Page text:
Livnat Jerby Arnon 2013-2014

Institution of PhD:
Tel Aviv University
Academic Discipline of PhD:
PhD Advisor/s:
Prof. Eytan Ruppin
Dissertation Topic:
Genome-scale Modelling of Cancer Genetics and Metabolism Towards the Identification of Selective Anticancer Treatments
Institution of Postdoc:
Broad Institute
Present Institution:
Broad Institute
Present Academic Position:
Postdoctoral Fellow

Intrigued by the mysteries of the human body, Livnat started her academic studies at the Faculty of Life Sciences. During the second year of her studies she became increasingly more aware of the technological advancements that revolutionized the conservative biological research, and hence turned to study also computer science.

Since Livnat finished her BSc in Life and Computer Science at Tel-Aviv University, she has been working under the supervision of Prof. Eytan Ruppin, in collaboration with experimental groups, worldwide, to systematically study the unique genetic and metabolic characteristics of cancer.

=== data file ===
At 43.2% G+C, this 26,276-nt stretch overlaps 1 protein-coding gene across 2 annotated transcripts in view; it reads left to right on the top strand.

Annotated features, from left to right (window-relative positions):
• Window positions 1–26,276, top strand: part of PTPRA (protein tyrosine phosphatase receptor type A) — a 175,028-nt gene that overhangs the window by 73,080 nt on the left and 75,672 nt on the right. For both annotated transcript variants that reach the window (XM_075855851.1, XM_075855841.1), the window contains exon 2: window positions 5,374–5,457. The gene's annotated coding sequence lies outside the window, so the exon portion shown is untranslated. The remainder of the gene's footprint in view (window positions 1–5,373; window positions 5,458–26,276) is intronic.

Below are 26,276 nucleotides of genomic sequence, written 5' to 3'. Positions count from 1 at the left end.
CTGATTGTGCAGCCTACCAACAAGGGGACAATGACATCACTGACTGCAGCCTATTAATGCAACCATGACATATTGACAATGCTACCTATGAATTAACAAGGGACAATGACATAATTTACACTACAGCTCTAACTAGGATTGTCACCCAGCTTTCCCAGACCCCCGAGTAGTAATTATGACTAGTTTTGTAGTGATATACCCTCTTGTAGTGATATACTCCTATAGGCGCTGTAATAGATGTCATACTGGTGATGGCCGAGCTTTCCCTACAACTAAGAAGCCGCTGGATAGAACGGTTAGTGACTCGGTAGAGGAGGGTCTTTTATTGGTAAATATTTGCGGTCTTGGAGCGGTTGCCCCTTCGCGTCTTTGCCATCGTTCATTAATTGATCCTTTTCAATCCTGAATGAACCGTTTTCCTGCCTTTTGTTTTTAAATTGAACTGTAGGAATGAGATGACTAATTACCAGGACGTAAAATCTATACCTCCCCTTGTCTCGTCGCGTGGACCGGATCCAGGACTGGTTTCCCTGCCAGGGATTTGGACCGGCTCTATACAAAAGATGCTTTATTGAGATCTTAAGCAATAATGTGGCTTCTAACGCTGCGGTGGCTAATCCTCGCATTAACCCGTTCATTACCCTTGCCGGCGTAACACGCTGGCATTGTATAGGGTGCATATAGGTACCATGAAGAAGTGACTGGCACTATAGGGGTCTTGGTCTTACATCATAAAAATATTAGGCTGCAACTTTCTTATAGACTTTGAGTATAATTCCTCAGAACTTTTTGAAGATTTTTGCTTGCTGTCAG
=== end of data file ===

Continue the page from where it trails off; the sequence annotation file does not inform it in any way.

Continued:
Her research agenda is primarily focused on basic scientific questions, but her main goal is to help provide a basis for rational drug discovery. In her current PhD research, Livnat performed the first genome-scale study of breast cancer metabolic progression by profiling the traits of individual patients’ tumors. These profiles enabled her to explore underlying mechanisms of the disease, classify patients according to their prognosis and identify potential metabolic biomarkers. The latter are non-invasive, cost-effective means for early diagnosis and monitoring treatment efficacy.

More recently, Livnat has been working on a new approach to identify the unique vulnerabilities of cancer cells based on their genetic profiles. The basic idea is to exploit the genetic instability of the cancer to selectively target it without harming healthy cells. To this end Livnat has been developing a framework to map the interplay between different genes in cancer on a genome-scale. The latter enables to translate between genomic data and therapeutic outcomes in cancer and could help developing more effective treatment strategies with fewer side-effects.